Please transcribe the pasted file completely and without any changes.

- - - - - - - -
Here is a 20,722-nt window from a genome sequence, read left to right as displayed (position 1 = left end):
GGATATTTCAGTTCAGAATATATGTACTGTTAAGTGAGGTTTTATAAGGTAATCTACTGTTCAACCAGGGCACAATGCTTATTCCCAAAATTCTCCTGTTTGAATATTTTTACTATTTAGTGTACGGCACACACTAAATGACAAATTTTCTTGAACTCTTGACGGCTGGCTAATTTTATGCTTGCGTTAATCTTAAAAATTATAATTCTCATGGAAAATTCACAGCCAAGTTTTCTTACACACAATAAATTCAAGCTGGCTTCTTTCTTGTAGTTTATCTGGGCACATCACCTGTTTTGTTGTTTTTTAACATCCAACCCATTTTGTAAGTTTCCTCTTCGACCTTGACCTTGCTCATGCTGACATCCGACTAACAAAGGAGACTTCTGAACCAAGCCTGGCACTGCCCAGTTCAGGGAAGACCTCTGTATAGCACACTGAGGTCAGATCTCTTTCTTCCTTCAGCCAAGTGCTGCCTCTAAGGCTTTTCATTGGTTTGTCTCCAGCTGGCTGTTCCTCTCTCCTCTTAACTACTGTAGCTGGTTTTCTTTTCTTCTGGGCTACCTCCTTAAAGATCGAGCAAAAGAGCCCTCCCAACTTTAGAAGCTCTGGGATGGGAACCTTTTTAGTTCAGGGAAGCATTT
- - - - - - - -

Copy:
Here is a 20,722-nt window from a genome sequence, read left to right as displayed (position 1 = left end):
GGATATTTCAGTTCAGAATATATGTACTGTTAAGTGAGGTTTTATAAGGTAATCTACTGTTCAACCAGGGCACAATGCTTATTCCCAAAATTCTCCTGTTTGAATATTTTTACTATTTAGTGTACGGCACACACTAAATGACAAATTTTCTTGAACTCTTGACGGCTGGCTAATTTTATGCTTGCGTTAATCTTAAAAATTATAATTCTCATGGAAAATTCACAGCCAAGTTTTCTTACACACAATAAATTCAAGCTGGCTTCTTTCTTGTAGTTTATCTGGGCACATCACCTGTTTTGTTGTTTTTTAACATCCAACCCATTTTGTAAGTTTCCTCTTCGACCTTGACCTTGCTCATGCTGACATCCGACTAACAAAGGAGACTTCTGAACCAAGCCTGGCACTGCCCAGTTCAGGGAAGACCTCTGTATAGCACACTGAGGTCAGATCTCTTTCTTCCTTCAGCCAAGTGCTGCCTCTAAGGCTTTTCATTGGTTTGTCTCCAGCTGGCTGTTCCTCTCTCCTCTTAACTACTGTAGCTGGTTTTCTTTTCTTCTGGGCTACCTCCTTAAAGATCGAGCAAAAGAGCCCTCCCAACTTTAGAAGCTCTGGGATGGGAACCTTTTTAGTTCAGGGAAGCATTT